Electronic survey, not yet weary

Thursday 30 September 2021

Electronic music tends to polarise even the individual listener, where the extremes of appreciation and disdain map out like an inverted bell curve. For each piece that realises the potential for new, exciting and unheard sounds and forms, there is at least one that utterly fails to reward your attention. (I blame the formative French tradition of exquisitely crafted snorefests – a fetish of technique and finish.) I’ve got a stack of recent releases of electronic music here which I’ve been meaning to deal with so I’m going to run through them quick, with this jaded attitude in mind.

Familiarity breeds contempt, and once you’ve dabbled with electronics a bit yourself you get surprised by how much music starts to resemble your own preliminary doodlings. That’s not to say that just anyone can fool around with software and be as good as, to pick a name at random, Dumitrescu, but that a lot of it lives or dies upon the question of what to keep and what to discard. Taku Unami’s Takuroku album Stardust is “100% computer programmed music” and it’s fairly pretty but I think you could be just as pleased by downloading a copy of Coagula. Madalyn Merkey’s Crushed Shells, on the other hand, is gentle and playful, while using the fashionable analog Eurorack modules and a Waldorf Blofeld with a capriciousness that never sounds stiff or heavy-handed. Both kind of slip back and forth between being less or more than they seem, with Merkey’s set of pieces having greater resilience.

The synthesiser duo of Richard Stenton and Zach Dawson have put out their debut release 7balcony. It sounds like a lot of effort went into making something both conceptually grating and sonically ingratiating. As such, it falls between two stools and is excessively dependent on the goodwill of the listener. This could go over better with a live audience, where all the activity seems to mean something, especially if the venue is licenced. The last track ‘microphones hanging from tall buildings’ is apparently just that and is the most confident piece here.

Another debut duo is Alex Christie and Ryan Ross Smith’s acres, which carries the sensation of improvised electronic music, both in its strengths and weaknesses. Nice crunchy electronic noises kick in and out with a pleasing arbitrariness but occasionally things come to an impasse and it sounds like the musos are struggling to make the music do something, in the hope that things will stay tastefully harsh. Unlike the two preceding albums, Paul Abbott’s Deorlaf Z (version) for XT Deorlaf X Live sounds like an artistic struggle without pulled punches. An extended live reworking of prerecorded materials using electronic (and real) percussion, excitement builds, then ebbs away only to resurge later, with the longeurs becoming excusable as a necessary part of a larger process. The live situation and the attendant materials of popular music form the substance of this piece, as opposed to simply clothing it.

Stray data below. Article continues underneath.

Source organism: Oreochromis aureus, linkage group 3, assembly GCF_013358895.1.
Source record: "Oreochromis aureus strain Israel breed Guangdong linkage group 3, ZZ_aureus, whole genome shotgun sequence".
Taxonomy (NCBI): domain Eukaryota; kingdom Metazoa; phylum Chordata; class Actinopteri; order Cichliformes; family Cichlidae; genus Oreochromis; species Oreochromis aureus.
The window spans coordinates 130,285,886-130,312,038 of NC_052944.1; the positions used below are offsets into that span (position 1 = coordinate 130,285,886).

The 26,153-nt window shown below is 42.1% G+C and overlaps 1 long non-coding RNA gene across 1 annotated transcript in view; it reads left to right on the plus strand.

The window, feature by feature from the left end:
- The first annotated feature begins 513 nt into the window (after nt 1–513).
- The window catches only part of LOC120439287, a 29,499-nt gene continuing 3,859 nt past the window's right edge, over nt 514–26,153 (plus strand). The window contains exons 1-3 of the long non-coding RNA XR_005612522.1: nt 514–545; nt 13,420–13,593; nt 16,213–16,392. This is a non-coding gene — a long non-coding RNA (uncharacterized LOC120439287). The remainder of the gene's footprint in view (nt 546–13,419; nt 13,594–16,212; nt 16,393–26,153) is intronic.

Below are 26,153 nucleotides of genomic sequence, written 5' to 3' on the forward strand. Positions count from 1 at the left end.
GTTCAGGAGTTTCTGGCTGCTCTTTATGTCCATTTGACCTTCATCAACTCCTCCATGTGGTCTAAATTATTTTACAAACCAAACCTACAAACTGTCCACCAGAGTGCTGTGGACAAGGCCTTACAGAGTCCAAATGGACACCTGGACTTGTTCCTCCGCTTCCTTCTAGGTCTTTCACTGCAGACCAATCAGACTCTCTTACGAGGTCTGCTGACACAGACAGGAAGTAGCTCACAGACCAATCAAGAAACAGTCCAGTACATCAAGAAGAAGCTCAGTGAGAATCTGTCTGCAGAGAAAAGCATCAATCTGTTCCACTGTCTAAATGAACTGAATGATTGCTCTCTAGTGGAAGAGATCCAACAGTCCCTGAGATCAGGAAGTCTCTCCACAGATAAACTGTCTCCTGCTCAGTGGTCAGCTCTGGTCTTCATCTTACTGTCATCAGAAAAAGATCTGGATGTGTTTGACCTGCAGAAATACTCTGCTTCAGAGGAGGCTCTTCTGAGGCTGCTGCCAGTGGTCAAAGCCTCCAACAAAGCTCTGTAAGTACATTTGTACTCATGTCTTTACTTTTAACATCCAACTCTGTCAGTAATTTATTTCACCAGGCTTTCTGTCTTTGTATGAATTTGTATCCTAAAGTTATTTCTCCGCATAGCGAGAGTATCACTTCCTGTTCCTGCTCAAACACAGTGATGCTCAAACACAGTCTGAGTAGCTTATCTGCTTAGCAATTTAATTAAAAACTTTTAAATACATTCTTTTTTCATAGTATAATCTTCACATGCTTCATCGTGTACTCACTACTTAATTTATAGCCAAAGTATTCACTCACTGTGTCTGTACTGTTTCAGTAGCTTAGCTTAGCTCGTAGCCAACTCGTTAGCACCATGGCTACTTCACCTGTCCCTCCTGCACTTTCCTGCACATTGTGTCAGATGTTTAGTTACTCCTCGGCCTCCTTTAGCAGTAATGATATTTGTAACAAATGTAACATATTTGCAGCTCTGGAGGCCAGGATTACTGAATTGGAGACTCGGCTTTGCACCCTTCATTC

Simon Balestrazzi (electronics) and Paolo Sanna (percussion) have put out a set of Disrupted Songs made from sonic found objects. They are exercises in serious play, making or taking nicely-defined sounds that would suit an earnest lower-case improv session, but then they repeatedly interrupt each other, creating a more complex structure of continuity and discontinuity. Each piece takes unexpected turns without ever descending into a free-for-all, placing the unfocused into sharp relief.

Finally, I have to mention John Chantler’s Eli Licking Ice, a glorious 25-minute slab of synthesisers spun through mobile speakers in resonant space. It drops us in media read with a wonderfully clear but chaotic mix of electronic sounds that are truly diverse and discrete. At first it seems as though things are about to go out of control but events settle into a wayward flow of their own course. As the piece continues the sound opens up and you hear acoustic events within the room, particularly a snare drum that buzzes along in sympathy. Even as sounds loop and swoop or swing from side to side, both sweet and cutting, or both at once, everything seeks out a harmonious balance, although perhaps in ways that are not readily obvious. Also, it’s a welcome addition to Takuroku’s guest dog series.